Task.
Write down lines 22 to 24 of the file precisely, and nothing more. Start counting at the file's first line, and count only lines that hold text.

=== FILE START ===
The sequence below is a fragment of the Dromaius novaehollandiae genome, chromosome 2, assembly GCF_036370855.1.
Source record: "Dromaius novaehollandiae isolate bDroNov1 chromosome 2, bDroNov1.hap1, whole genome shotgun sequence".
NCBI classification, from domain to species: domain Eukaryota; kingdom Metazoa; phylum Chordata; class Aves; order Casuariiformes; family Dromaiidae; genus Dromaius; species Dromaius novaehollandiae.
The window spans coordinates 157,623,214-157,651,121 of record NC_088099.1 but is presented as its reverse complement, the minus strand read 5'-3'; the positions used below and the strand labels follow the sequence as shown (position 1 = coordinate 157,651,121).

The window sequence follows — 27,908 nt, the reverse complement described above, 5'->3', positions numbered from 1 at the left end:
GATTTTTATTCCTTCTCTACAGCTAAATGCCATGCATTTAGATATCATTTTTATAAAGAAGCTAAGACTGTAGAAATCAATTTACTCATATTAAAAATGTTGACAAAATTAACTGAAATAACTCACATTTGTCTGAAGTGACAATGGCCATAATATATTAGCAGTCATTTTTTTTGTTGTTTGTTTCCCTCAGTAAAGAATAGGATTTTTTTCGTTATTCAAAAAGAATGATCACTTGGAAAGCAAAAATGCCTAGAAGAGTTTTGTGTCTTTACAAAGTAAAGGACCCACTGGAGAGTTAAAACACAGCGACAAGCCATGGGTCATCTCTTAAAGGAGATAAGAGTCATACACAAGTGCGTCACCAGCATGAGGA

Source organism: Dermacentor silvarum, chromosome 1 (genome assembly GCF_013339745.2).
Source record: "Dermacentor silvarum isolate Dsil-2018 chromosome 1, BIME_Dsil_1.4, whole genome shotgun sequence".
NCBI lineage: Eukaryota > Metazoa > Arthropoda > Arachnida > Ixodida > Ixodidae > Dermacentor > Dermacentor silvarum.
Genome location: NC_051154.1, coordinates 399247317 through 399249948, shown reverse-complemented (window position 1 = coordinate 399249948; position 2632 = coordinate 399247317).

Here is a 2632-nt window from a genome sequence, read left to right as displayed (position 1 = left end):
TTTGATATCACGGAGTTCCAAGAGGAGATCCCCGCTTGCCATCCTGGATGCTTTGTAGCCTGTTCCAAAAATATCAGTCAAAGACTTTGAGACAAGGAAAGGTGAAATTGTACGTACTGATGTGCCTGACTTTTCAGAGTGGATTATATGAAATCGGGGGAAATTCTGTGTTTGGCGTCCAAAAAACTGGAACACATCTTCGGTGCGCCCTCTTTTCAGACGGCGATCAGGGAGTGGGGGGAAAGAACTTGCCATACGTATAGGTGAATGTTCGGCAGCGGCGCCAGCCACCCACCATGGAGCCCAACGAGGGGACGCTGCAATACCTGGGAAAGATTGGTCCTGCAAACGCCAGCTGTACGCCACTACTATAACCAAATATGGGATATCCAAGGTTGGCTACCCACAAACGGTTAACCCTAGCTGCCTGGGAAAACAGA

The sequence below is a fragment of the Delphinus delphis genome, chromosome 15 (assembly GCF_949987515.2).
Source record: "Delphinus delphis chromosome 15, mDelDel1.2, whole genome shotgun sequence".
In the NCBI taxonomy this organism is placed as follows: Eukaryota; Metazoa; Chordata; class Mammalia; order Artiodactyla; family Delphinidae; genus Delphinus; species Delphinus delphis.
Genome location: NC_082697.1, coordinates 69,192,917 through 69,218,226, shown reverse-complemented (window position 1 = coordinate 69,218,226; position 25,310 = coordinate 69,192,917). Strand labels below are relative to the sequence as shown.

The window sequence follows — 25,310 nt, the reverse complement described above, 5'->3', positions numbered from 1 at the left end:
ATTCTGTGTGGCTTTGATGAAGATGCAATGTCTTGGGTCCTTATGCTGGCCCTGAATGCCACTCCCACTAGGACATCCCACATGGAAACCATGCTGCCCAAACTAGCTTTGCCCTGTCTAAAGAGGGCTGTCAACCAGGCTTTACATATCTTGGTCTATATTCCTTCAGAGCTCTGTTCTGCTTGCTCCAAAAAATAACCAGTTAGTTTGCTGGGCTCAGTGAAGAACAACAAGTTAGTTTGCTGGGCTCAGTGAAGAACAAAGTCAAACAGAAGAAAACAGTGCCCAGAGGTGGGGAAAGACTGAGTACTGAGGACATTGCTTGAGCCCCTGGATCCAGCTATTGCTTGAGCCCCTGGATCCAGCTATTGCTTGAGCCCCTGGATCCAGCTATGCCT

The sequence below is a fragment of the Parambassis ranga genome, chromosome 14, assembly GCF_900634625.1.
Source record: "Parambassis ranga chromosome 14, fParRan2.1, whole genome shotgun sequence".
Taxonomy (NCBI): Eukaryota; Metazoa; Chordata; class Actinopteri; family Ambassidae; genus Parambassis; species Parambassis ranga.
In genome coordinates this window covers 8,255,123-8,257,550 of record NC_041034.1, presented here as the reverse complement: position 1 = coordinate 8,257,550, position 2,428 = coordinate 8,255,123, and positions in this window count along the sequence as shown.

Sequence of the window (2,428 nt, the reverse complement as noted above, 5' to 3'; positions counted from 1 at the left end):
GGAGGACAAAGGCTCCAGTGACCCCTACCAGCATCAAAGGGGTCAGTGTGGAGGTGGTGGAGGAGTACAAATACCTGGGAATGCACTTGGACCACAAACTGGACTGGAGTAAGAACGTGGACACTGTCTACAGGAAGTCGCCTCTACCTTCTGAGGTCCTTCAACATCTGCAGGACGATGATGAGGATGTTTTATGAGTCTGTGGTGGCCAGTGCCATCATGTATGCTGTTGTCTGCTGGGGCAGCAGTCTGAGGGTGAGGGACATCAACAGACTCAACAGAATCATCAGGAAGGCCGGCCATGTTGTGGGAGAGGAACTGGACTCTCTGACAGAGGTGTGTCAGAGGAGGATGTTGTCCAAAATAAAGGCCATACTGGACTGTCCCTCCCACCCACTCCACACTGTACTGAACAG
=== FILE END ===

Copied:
In genome coordinates this window covers 8,255,123-8,257,550 of record NC_041034.1, presented here as the reverse complement: position 1 = coordinate 8,257,550, position 2,428 = coordinate 8,255,123, and positions in this window count along the sequence as shown.

Sequence of the window (2,428 nt, the reverse complement as noted above, 5' to 3'; positions counted from 1 at the left end):
GGAGGACAAAGGCTCCAGTGACCCCTACCAGCATCAAAGGGGTCAGTGTGGAGGTGGTGGAGGAGTACAAATACCTGGGAATGCACTTGGACCACAAACTGGACTGGAGTAAGAACGTGGACACTGTCTACAGGAAGTCGCCTCTACCTTCTGAGGTCCTTCAACATCTGCAGGACGATGATGAGGATGTTTTATGAGTCTGTGGTGGCCAGTGCCATCATGTATGCTGTTGTCTGCTGGGGCAGCAGTCTGAGGGTGAGGGACATCAACAGACTCAACAGAATCATCAGGAAGGCCGGCCATGTTGTGGGAGAGGAACTGGACTCTCTGACAGAGGTGTGTCAGAGGAGGATGTTGTCCAAAATAAAGGCCATACTGGACTGTCCCTCCCACCCACTCCACACTGTACTGAACAG